Let’s really commit to this green thing, OK, Elon?

Last week, I went into the McEwen School of Communications around 7:30 a.m. on a Saturday, to print something. The large flat screen TV inset in the wall in the foyer was on, flashing its usual images advertising workshops, speakers and the like. And in the main lobby, the other large flat screen TV was blasting CNN at its full volume and image level. I ask, who is standing in the McEwen lobby watching CNN at 7:30 on a Saturday morning.

This afternoon, I crossed through the first floor of Alamance to get out of the rain for a few minutes around 6:30 p.m. The small TV screen in Alamance was on, again with CNN, although granted it was muted. I ask, who is EVER standing in the center of Alamance watching that TV on a Sunday evening. Or ever, really.

These two events illustrate a phenomenon on Elon’s campus: while crowing about a commitment to energy savings and efficiency across campus, the university is not fully doing its job practicing what it preaches. TV’s are on at all hours of the day and night. Eerie blue lights shine from windows in various academic buildings whenever it is dark out, indicating a projector on, although I doubt students are watching any sort of presentation at 3 a.m. Computers in labs undoubtedly sit on far more often than they’re actually in use.

And what is the point of all this? To save the 30 seconds it takes to fire these devices up again? Before Elon continues in its never-ending quest for energy-efficiency in new construction, it should take a good look at the wasteful use occurring in its existing facilities.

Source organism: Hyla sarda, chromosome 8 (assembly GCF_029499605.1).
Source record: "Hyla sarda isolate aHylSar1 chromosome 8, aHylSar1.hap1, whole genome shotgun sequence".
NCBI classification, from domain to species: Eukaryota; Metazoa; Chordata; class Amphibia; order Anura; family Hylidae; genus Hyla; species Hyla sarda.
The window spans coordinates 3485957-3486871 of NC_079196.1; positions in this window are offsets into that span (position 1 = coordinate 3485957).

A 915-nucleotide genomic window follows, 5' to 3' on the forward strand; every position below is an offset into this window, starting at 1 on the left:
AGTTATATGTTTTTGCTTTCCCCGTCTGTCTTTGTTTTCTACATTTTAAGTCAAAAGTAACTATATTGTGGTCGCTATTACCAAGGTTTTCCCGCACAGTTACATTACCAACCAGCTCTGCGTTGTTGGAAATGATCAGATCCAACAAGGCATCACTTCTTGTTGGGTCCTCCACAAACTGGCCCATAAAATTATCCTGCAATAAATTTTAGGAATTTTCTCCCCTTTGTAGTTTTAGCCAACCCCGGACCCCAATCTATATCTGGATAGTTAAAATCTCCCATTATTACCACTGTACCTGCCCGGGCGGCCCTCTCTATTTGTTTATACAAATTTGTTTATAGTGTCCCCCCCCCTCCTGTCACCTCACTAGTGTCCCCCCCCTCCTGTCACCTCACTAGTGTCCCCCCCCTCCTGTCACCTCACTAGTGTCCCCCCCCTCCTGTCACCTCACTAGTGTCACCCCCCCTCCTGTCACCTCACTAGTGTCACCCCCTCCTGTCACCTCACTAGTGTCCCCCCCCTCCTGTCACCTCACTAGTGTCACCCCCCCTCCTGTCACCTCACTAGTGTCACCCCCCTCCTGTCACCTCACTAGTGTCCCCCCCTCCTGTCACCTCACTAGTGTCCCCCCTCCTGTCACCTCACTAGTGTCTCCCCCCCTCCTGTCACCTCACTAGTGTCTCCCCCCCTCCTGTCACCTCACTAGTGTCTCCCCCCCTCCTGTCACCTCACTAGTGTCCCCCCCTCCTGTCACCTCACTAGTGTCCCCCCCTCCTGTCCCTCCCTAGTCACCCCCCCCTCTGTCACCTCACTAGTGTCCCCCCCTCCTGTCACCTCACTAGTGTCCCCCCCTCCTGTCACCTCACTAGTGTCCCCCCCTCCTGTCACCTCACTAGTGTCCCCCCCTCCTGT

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3 Comments

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3 responses to “Let’s really commit to this green thing, OK, Elon?

  1. Liz

    I fully agree with this comment. My freshman year (I’m a senior now). I actually did a project on it. At 2 am on a Thursday night, I went around all of the campus to look for these kind of problems. I did find many lights still on and other TVs on. After tallying up all of these issues, I went to talk to Gerald Whittington, the then vice president of business, finance and technology. He did listen to us, and he did note that most of the lights that were on were for security purposes, which was and is very important to Elon. He said he would definitely think about it and try to make improvements if he could, but obviously some problems still exist.

  2. Carolyn

    As an intern for the Office of Sustainability, this isn’t really an issue with Elon’s green initiatives, but rather an issue with people in McEwen or Alamance failing to turn these TVs off. Obviously, the TVs should be turned off by whoever is the last person to leave the building, whether that be a professor, cleaning services employee, or whoever. If you’re in the building at odd hours and see that unused TVs have been left on, you can certainly turn them off yourself too! Really every little bit helps, but everyone on campus needs to know that they can (and should) help the university conserve.

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